There is a common perception that Mandarin generally utilizes simplified Chinese characters in written language while Cantonese makes use of traditional Chinese characters.

This is partially true, but we’ll explore this a little further.

Traditional vs. simplified Chinese

There are two different writing systems in the Chinese language, which are traditional and simplified Chinese.

Let’s quickly compare how the characters are written in both systems.

We’ll use the example of the word “love.” In simplified Chinese, the character to use is 爱 (ài, Mandarin pinyin).

Meanwhile, the traditional Cchinese character is 愛.

You can see that they look almost similar, but the simplified Chinese version has fewer strokes and is slightly easier to write compared to the traditional Chinese character.

Another example is the word “mom” or “mother.” Simplified Chinese uses the phrase 妈妈 (māmā, Mandarin pinyin), while traditional Chinese characters are written as 媽媽.

Again, they bear some resemblances, but fewer strokes are needed for the simplified character compared to the traditional one.

What writing systems do Mandarin and Cantonese speakers use?

Both Mandarin and Cantonese share similar roots, meaning that the traditional writing system was most commonly utilized in both dialects for centuries.

However, this changed when previous forms of simplified Chinese characters were compiled and adapted in China to boost the country’s literacy rate.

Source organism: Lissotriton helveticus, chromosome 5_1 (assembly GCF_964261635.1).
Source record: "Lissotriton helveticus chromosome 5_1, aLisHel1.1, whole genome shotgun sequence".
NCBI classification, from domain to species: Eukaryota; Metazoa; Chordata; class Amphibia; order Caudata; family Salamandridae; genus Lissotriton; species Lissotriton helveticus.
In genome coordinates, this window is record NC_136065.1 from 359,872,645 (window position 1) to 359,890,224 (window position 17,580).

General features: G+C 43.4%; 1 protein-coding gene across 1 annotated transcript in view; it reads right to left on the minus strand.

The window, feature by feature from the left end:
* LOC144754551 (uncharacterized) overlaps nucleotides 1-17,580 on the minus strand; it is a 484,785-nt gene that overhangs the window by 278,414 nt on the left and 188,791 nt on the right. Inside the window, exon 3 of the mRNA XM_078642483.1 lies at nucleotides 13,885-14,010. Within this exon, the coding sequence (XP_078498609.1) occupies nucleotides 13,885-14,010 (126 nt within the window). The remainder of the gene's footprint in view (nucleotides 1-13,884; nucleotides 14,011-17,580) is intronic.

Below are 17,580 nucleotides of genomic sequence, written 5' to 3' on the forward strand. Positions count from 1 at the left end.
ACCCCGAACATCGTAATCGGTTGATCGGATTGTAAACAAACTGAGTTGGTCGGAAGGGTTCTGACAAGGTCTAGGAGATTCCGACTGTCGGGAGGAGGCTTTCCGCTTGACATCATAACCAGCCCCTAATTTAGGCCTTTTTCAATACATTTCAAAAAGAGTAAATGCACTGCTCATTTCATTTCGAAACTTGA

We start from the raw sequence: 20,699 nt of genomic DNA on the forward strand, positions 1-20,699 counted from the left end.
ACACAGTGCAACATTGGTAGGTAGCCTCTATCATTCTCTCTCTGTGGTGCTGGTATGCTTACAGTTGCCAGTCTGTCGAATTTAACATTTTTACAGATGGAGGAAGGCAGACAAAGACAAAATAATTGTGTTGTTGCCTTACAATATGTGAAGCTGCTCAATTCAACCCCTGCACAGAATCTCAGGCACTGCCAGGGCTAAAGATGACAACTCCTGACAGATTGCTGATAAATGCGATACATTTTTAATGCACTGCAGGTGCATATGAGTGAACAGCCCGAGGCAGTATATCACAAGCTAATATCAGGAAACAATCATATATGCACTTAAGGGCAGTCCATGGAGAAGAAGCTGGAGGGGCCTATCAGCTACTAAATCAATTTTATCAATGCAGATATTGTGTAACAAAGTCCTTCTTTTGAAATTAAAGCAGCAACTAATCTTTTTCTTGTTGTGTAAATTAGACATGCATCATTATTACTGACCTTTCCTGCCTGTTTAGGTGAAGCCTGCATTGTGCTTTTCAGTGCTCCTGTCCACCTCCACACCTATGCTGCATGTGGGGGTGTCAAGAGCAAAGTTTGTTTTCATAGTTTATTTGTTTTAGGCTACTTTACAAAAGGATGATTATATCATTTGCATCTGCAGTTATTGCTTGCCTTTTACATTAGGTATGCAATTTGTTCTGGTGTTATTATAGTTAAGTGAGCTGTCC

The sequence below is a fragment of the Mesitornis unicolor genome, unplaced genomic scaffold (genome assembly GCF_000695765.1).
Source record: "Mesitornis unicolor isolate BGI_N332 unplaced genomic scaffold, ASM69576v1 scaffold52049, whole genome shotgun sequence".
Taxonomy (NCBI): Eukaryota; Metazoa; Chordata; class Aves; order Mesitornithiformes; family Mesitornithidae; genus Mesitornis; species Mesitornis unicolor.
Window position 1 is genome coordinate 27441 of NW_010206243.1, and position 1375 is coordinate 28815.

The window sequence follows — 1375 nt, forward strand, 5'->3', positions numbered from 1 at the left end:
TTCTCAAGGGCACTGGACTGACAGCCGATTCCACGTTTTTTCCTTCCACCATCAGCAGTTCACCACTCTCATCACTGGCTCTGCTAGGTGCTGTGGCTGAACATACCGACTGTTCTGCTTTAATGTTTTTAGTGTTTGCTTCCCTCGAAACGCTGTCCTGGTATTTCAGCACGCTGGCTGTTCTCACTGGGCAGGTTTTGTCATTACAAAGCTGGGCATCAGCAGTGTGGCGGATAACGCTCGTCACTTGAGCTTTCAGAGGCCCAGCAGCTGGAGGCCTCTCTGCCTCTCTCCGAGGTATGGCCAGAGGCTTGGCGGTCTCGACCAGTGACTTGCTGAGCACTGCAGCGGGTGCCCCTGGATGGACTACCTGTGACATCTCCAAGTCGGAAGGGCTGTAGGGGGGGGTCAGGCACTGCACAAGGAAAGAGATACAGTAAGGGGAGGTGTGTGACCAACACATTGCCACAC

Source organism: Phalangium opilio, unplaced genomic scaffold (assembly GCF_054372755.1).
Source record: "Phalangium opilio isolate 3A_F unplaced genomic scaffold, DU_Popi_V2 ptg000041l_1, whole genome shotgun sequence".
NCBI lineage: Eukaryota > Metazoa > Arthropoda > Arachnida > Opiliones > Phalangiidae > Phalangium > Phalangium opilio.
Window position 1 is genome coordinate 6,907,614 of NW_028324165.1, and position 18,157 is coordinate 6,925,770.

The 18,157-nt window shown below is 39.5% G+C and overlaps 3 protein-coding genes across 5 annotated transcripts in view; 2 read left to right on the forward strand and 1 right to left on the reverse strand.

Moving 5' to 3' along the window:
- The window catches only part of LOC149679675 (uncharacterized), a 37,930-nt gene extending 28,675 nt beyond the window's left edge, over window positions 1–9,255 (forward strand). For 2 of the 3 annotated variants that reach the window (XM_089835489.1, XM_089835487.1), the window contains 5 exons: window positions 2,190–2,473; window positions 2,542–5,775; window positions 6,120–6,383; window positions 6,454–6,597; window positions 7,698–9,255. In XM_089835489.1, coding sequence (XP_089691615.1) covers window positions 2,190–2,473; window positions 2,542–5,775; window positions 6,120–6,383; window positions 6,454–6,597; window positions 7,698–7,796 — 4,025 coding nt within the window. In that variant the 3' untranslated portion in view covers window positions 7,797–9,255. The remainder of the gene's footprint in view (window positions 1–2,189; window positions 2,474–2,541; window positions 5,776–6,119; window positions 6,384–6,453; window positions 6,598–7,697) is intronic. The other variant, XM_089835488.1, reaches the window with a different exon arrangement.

In 1949, these simplified Chinese characters were officially adopted, making simplified Chinese the standard writing system in mainland China.

This means that almost all Mandarin speakers in China now utilize simplified Chinese when writing.

On the other hand, the majority of Cantonese speakers still utilize traditional Chinese characters while writing.

Nonetheless, this does not mean that all Mandarin speakers write in simplified Chinese, while all Cantonese speakers use traditional Chinese characters.

Mandarin speakers in Taiwan, for instance, predominantly use traditional Chinese, while Cantonese speakers in mainland China have mostly adopted simplified Chinese.

The good news is that a native or proficient speaker of either dialect would be able to recognize and read both simplified and traditional Chinese characters with minimal trouble, even without paying close attention to the characters.

Reading becomes even easier when you’re given a paragraph or sentences rather than having to recognize single characters.

This means that many Mandarin speakers in China should have little trouble reading traditional Chinese, and many Cantonese speakers would also be able to read simplified Chinese.

Is Mandarin or Cantonese more difficult to learn?

Many people would agree that Mandarin is easier to learn compared to Cantonese for several reasons as follows:

1. There’s a vast range of sounds to pick up when learning Cantonese.

Mandarin has four different tones, while Cantonese has six primary tones.

If you’re new to a tonal language, Mandarin may be easier to pick up simply because there are fewer tones to learn and apply.

On top of that, Cantonese has more vowels and a broader range of consonants than Mandarin.

2. There is much more standardization in Mandarin compared to Cantonese.

In Cantonese, there are countless variations in pronunciations and tones used by different people in different regions.